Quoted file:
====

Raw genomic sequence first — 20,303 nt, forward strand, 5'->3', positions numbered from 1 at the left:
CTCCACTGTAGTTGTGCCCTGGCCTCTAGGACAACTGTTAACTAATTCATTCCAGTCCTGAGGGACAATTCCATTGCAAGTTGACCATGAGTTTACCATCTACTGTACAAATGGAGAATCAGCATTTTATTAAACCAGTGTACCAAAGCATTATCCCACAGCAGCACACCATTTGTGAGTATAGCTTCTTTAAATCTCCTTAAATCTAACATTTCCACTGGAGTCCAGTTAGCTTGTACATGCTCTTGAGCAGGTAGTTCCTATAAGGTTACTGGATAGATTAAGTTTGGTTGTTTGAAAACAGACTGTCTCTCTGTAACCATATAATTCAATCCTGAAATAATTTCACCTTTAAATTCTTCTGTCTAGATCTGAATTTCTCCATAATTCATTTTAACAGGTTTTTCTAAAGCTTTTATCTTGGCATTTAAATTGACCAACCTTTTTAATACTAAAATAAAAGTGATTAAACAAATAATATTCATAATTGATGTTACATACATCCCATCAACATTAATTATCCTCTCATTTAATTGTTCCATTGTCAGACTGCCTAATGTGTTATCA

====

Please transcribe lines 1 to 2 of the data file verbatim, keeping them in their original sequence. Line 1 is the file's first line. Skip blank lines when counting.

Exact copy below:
Raw genomic sequence first — 20,303 nt, forward strand, 5'->3', positions numbered from 1 at the left:
CTCCACTGTAGTTGTGCCCTGGCCTCTAGGACAACTGTTAACTAATTCATTCCAGTCCTGAGGGACAATTCCATTGCAAGTTGACCATGAGTTTACCATCTACTGTACAAATGGAGAATCAGCATTTTATTAAACCAGTGTACCAAAGCATTATCCCACAGCAGCACACCATTTGTGAGTATAGCTTCTTTAAATCTCCTTAAATCTAACATTTCCACTGGAGTCCAGTTAGCTTGTACATGCTCTTGAGCAGGTAGTTCCTATAAGGTTACTGGATAGATTAAGTTTGGTTGTTTGAAAACAGACTGTCTCTCTGTAACCATATAATTCAATCCTGAAATAATTTCACCTTTAAATTCTTCTGTCTAGATCTGAATTTCTCCATAATTCATTTTAACAGGTTTTTCTAAAGCTTTTATCTTGGCATTTAAATTGACCAACCTTTTTAATACTAAAATAAAAGTGATTAAACAAATAATATTCATAATTGATGTTACATACATCCCATCAACATTAATTATCCTCTCATTTAATTGTTCCATTGTCAGACTGCCTAATGTGTTATCA